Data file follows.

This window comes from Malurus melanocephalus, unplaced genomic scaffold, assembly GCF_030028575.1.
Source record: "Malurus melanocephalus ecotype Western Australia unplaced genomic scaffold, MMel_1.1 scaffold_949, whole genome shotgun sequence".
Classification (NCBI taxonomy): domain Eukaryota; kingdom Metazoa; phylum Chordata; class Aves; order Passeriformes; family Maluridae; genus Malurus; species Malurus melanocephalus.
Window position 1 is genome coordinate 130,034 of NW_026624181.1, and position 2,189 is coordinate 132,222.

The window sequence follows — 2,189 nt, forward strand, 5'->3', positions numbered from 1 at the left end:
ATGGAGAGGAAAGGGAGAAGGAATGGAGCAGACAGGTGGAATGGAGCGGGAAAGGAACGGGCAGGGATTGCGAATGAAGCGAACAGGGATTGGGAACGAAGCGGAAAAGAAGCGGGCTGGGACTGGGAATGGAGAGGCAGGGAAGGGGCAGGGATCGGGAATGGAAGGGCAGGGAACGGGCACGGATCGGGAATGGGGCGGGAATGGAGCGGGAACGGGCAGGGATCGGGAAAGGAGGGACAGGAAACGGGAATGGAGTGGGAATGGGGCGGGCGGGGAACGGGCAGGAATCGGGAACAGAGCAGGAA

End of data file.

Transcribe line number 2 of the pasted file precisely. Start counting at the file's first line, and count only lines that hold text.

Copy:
Source record: "Malurus melanocephalus ecotype Western Australia unplaced genomic scaffold, MMel_1.1 scaffold_949, whole genome shotgun sequence".